Handling life’s trials

Phyllis-Walters-sitting
Photo: Anthony Rao

Forensic psychologist teaches balanced living and stress relief.

As a forensic psychologist, Dr. Phyllis Walters determined whether someone was mentally fit to stand trial. Her specialty was women who were charged with murder. It was stressful for 30 years and through hundreds of cases. Now, her practice with two partners and 15 therapists is part of her past.

Today, a resident of the Village of Springhill, she is a life coach and teaches people how to balance life and relieve stress, something she learned in her old job.

“Ultimately, prosecutors wanted findings to be that the accused understood what they were doing at the time of the alleged crime,” Phyllis says. “Defense attorneys, on the other hand, want you to present evidence that supports either they were not able to comprehend their alleged crime or are unable to assist in their own defense because of mental illness or some other incapacity.”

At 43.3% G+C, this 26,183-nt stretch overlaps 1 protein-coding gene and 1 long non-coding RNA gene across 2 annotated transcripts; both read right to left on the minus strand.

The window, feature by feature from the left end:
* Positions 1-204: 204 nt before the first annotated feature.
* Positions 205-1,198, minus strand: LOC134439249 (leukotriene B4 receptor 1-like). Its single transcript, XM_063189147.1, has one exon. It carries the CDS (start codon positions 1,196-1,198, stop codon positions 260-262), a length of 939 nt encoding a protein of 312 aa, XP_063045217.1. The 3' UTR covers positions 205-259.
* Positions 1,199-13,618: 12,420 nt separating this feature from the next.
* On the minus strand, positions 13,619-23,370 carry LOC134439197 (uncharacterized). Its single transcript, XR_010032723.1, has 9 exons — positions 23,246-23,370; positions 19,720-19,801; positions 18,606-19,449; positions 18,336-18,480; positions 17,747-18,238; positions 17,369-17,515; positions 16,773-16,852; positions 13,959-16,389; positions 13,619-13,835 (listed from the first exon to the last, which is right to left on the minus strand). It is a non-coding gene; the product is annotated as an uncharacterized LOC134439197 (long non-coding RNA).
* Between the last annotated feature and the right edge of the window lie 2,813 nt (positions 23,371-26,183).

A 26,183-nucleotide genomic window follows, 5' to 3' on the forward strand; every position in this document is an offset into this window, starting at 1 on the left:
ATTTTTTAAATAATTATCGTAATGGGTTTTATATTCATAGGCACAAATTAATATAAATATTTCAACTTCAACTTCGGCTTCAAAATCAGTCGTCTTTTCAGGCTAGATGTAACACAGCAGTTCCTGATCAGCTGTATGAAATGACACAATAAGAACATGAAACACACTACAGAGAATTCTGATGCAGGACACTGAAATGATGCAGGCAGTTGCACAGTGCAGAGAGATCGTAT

As part of her preparation, she reviewed all materials available in what’s called “discovery.” It includes witness statements, arrest reports, school and medical records, including mental health reports, and criminal records.

“I would talk to collateral witnesses, and intensely interview the defendant for several hours. At times, formal testing was in order,” she says.

While most of her cases were in family court rather than criminal or civil court, the lessons she learned were the same: “All we have is our sense of integrity. So, release any guilt about your past, whether you did something or it was done to you. Forgive yourself and others, and move forward,” Phyllis says. “Try creating balance and purpose in your life and find joy in the moment.”

She teaches at the Enrichment Academy in The Villages and Casa Hope for former prisoners and has several books on amazon.com.

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